Sunday, 26 November 2017

Best Books of 2017



It's been a lot easier to decide which books I loved best in 2017 than it has been in previous years, because of my monthly #BookHaul and Wrap-Up posts, and also because I've assigned fewer 5-star ratings to books this year. I think with the more books I read, the easier it becomes for me to judge the okay-ish books from the really good and excellent ones, and the harder it becomes for books to impress me, and I find myself awarding fewer 5-stars.

I've been very strict with my 5-star ratings this year, giving them out only when I truly love a book and it leaves me moved.

So, without further ado, let's talk best books of 2017!

I thought I'd start off by listing my 4- and 5-star reads from each month, if any that month, by referring back to my book review/monthly wrap-up posts, and then go on to compile a overall top 7 list. (Click on the month for that month's  wrap-up post)

January
The Infinite Sea (The 5th Wave #2) by Rick Yancey 4-stars
The Last Star (The 5th Wave #3) by Rick Yancey 5-stars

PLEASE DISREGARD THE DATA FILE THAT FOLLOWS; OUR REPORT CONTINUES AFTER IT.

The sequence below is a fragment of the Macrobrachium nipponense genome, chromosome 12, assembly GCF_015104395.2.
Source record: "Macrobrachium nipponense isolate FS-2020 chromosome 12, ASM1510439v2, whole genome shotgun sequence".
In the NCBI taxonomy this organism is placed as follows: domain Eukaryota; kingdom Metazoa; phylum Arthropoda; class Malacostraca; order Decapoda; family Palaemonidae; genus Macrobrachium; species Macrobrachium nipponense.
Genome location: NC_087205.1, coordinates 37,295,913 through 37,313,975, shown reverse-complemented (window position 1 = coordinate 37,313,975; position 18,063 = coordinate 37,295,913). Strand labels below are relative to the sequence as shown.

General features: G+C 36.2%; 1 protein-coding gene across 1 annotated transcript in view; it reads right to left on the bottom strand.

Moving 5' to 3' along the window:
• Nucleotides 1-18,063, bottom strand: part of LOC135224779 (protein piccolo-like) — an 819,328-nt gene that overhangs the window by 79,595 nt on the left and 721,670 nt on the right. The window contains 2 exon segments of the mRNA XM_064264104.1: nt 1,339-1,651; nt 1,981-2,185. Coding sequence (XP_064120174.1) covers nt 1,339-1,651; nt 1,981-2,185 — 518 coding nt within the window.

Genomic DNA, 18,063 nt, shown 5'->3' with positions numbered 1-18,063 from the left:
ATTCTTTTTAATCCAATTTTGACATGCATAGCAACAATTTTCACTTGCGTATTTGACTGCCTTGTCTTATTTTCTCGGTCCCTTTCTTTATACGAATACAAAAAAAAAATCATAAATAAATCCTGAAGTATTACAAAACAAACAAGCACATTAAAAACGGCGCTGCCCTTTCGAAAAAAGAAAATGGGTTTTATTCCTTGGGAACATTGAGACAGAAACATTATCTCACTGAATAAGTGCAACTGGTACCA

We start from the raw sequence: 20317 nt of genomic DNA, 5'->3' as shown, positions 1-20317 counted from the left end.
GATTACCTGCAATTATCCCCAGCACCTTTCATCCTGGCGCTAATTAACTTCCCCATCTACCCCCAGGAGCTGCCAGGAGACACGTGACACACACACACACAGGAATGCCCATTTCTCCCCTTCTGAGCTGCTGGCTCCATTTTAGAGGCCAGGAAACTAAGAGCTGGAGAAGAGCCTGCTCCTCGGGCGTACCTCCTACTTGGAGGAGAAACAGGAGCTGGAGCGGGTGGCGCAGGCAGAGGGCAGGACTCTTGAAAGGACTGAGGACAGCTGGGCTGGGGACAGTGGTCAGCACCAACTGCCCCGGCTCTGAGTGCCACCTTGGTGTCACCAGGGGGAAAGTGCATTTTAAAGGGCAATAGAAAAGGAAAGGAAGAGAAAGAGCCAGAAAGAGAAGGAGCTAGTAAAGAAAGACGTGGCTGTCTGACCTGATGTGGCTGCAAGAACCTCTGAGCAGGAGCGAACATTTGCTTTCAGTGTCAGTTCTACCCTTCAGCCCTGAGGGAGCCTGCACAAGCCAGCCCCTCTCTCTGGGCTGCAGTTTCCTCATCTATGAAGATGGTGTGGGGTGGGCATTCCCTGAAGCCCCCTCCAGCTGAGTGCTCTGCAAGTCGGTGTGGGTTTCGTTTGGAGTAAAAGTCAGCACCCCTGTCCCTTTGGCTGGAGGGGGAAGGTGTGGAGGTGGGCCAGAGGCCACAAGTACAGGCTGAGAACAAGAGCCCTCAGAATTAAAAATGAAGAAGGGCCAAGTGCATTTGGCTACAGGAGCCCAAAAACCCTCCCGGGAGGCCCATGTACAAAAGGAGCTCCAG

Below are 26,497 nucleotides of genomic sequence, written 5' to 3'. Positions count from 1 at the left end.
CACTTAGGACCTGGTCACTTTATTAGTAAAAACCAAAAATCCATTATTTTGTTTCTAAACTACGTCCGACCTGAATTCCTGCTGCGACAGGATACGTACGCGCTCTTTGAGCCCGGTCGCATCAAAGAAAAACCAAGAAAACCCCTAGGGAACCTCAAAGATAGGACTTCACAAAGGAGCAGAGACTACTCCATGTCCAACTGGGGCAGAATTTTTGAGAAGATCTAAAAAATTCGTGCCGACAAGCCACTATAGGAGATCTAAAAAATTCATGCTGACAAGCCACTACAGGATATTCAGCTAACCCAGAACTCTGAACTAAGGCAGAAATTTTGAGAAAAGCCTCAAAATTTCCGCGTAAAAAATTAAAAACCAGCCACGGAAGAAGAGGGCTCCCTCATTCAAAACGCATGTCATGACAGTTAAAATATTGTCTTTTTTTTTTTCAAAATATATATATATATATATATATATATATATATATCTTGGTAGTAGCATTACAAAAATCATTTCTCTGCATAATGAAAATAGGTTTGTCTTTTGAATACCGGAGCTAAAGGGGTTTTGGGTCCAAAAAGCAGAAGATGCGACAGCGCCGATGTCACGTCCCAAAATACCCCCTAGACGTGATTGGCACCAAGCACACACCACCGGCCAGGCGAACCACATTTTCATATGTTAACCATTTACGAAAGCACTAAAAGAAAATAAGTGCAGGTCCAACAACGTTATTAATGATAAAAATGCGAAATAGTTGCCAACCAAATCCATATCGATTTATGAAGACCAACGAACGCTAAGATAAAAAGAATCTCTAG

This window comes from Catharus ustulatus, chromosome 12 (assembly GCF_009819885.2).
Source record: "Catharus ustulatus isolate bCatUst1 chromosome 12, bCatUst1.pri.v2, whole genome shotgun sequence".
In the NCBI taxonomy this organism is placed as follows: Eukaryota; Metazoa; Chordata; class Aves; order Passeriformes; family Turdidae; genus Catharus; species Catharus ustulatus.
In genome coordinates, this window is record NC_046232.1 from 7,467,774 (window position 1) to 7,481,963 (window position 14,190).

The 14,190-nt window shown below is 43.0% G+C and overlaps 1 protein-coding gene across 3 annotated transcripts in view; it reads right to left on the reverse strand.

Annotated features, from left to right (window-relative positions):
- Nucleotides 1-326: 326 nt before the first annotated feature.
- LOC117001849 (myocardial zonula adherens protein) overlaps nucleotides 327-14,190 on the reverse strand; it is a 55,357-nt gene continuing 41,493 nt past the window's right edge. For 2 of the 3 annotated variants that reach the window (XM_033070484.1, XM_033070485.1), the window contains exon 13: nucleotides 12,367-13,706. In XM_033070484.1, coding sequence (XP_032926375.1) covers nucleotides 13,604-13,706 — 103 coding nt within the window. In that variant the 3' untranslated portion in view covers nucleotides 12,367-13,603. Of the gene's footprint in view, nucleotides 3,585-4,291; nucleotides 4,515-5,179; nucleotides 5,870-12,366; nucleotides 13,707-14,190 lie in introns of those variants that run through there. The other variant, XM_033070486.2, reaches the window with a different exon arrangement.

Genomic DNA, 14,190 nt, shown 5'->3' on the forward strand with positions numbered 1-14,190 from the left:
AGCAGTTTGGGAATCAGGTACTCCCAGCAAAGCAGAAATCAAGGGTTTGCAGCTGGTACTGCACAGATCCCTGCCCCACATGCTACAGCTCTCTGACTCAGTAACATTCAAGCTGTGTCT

Queen of Shadows (Throne of Glass #4) by Sarah J. Maas 4-stars


March
Clockwork Prince (The Infernal Devices #2) by Cassandra Clare 4-stars
Anna and the French Kiss (Anna and the French Kiss #1) by Stephanie Perkins 4-stars
Fool Me Once by Harlan Coben 4-stars


April
Lady Midnight (The Dark Artifices #1) by Cassandra Clare 4-stars
Daughter of Smoke and Bone (Daughter of Smoke and Bone #1) by Laini Taylor 4-stars


May
The Unbecoming of Mara Dyer (The Unbecoming of Mara Dyer #1) by Michelle Hodkin 4-stars
Witness The Night by Kishwar Desai 4-stars
Delirium (Delirium #1) by Lauren Oliver 4-stars


July
To All The Boys I've Loved Before (To All The Boys I've Loved Before #1) by Jenny Han 4-stars
PS. I Still Love You (To All The Boys I've Loved Before #2) by Jenny Han 4-stars
Always and Forever, Lara Jean (To All The Boys I've Loved Before #3) by Jenny Han 4-stars


August
Empire of Storms (Throne of Glass #5) by Sarah J. Maas 4-stars
Dragon Marked (Supernatural Prison #1) by Jaymin Eve 4-stars


September
Home (Myron Bolitar #11) by Harlan Coben 5-stars
Found (Mickey Bolitar #3) by Harlan Coben 4-stars
Pandemonium (Delirium #2) by Lauren Oliver 4-stars
Lord of Shadows (The Dark Artifices #2) by Cassandra Clare 5-stars

Were you counting the number of book titles I made bold to make the 5-star reads from each month stand out? Not many at all, right? But the books that I rated 5-stars were truly good and I can't recommend them highly enough.

So, we have the titles that will be in my Top 3 Books of 2017 now: